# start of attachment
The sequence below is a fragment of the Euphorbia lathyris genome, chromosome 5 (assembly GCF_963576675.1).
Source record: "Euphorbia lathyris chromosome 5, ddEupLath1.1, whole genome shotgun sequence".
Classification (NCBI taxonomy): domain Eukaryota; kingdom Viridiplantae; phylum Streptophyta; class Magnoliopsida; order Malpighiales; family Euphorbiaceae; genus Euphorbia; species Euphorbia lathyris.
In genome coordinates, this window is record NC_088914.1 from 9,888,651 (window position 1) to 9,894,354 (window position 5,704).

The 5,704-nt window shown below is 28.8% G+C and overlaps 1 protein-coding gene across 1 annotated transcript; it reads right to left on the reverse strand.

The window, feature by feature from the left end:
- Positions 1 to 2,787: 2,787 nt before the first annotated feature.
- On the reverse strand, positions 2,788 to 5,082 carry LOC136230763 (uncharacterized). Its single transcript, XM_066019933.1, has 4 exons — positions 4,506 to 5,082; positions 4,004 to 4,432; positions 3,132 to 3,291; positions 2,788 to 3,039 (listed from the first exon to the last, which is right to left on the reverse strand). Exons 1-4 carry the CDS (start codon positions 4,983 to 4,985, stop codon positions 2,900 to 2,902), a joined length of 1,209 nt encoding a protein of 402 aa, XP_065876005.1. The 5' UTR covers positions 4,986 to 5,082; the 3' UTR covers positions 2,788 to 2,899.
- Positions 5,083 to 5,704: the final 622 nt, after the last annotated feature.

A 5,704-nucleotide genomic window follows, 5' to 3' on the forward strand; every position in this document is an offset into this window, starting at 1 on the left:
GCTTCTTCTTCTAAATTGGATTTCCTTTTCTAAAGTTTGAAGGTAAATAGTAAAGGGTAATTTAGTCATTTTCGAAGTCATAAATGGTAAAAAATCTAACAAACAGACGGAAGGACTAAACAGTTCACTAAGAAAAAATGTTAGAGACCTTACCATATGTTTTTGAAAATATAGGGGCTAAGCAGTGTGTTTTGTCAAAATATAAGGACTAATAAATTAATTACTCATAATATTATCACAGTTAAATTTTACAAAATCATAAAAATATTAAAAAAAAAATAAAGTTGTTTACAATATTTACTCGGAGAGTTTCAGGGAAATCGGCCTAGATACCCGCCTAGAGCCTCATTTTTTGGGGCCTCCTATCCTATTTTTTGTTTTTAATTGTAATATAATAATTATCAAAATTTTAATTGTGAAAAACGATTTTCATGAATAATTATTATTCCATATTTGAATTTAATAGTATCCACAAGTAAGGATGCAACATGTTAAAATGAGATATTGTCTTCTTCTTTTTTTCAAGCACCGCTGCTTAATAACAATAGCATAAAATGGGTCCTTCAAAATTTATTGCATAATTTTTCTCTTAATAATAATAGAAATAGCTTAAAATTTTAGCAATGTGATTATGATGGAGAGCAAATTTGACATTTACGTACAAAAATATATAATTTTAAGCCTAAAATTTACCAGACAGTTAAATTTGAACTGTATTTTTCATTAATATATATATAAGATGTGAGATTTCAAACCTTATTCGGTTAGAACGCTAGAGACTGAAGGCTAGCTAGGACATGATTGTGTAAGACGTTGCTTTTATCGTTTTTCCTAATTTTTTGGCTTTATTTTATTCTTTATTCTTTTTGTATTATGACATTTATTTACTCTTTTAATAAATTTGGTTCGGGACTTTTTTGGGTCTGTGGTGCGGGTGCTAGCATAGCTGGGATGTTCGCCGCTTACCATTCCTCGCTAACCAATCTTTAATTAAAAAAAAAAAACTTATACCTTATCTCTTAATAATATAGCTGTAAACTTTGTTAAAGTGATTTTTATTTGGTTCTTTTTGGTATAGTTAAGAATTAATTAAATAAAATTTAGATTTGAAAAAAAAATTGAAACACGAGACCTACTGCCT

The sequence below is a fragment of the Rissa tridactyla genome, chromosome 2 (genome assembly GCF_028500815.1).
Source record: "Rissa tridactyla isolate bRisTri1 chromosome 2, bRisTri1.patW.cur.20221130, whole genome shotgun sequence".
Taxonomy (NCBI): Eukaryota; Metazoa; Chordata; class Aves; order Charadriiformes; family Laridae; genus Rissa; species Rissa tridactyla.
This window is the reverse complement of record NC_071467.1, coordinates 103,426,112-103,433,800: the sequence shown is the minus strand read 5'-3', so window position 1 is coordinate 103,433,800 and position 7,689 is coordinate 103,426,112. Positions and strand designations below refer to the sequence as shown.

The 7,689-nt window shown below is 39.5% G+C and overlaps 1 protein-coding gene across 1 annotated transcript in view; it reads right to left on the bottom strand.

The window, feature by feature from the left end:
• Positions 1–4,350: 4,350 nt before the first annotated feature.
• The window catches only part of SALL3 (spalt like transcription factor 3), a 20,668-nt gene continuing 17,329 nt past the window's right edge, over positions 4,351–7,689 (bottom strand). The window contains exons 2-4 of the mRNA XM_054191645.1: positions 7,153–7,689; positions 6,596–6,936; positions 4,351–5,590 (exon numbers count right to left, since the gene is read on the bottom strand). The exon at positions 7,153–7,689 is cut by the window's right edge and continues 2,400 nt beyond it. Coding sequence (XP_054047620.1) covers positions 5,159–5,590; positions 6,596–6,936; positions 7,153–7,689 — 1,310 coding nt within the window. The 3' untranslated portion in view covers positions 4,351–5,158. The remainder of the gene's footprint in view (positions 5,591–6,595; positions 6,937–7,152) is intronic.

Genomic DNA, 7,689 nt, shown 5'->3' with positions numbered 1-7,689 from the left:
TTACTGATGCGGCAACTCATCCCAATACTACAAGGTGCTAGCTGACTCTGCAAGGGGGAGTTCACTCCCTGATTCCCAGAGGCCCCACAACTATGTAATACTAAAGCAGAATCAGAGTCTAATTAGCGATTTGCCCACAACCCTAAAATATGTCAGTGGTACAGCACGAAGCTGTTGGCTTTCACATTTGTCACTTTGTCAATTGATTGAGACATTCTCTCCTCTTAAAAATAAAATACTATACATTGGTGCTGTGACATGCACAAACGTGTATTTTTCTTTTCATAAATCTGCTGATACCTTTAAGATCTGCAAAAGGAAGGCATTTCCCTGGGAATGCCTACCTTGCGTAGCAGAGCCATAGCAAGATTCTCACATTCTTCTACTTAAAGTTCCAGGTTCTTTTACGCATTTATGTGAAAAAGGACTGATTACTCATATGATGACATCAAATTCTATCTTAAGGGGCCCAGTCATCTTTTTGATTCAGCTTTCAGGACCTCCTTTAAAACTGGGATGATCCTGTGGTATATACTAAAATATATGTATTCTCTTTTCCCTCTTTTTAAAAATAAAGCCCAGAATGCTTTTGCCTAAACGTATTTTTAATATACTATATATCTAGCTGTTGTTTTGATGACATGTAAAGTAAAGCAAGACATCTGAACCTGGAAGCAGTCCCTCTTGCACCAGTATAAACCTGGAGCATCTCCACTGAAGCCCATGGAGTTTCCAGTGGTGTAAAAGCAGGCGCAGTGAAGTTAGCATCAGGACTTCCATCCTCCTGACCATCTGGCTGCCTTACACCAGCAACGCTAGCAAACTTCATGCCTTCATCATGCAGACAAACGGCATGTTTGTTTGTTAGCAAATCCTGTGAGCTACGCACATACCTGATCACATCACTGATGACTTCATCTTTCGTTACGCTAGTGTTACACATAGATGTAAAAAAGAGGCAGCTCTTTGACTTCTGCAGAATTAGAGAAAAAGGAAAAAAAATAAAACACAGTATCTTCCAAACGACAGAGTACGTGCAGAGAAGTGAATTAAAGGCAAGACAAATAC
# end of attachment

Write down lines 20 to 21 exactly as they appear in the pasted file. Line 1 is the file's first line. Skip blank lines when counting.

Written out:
Genomic DNA, 7,689 nt, shown 5'->3' with positions numbered 1-7,689 from the left:
TTACTGATGCGGCAACTCATCCCAATACTACAAGGTGCTAGCTGACTCTGCAAGGGGGAGTTCACTCCCTGATTCCCAGAGGCCCCACAACTATGTAATACTAAAGCAGAATCAGAGTCTAATTAGCGATTTGCCCACAACCCTAAAATATGTCAGTGGTACAGCACGAAGCTGTTGGCTTTCACATTTGTCACTTTGTCAATTGATTGAGACATTCTCTCCTCTTAAAAATAAAATACTATACATTGGTGCTGTGACATGCACAAACGTGTATTTTTCTTTTCATAAATCTGCTGATACCTTTAAGATCTGCAAAAGGAAGGCATTTCCCTGGGAATGCCTACCTTGCGTAGCAGAGCCATAGCAAGATTCTCACATTCTTCTACTTAAAGTTCCAGGTTCTTTTACGCATTTATGTGAAAAAGGACTGATTACTCATATGATGACATCAAATTCTATCTTAAGGGGCCCAGTCATCTTTTTGATTCAGCTTTCAGGACCTCCTTTAAAACTGGGATGATCCTGTGGTATATACTAAAATATATGTATTCTCTTTTCCCTCTTTTTAAAAATAAAGCCCAGAATGCTTTTGCCTAAACGTATTTTTAATATACTATATATCTAGCTGTTGTTTTGATGACATGTAAAGTAAAGCAAGACATCTGAACCTGGAAGCAGTCCCTCTTGCACCAGTATAAACCTGGAGCATCTCCACTGAAGCCCATGGAGTTTCCAGTGGTGTAAAAGCAGGCGCAGTGAAGTTAGCATCAGGACTTCCATCCTCCTGACCATCTGGCTGCCTTACACCAGCAACGCTAGCAAACTTCATGCCTTCATCATGCAGACAAACGGCATGTTTGTTTGTTAGCAAATCCTGTGAGCTACGCACATACCTGATCACATCACTGATGACTTCATCTTTCGTTACGCTAGTGTTACACATAGATGTAAAAAAGAGGCAGCTCTTTGACTTCTGCAGAATTAGAGAAAAAGGAAAAAAAATAAAACACAGTATCTTCCAAACGACAGAGTACGTGCAGAGAAGTGAATTAAAGGCAAGACAAATAC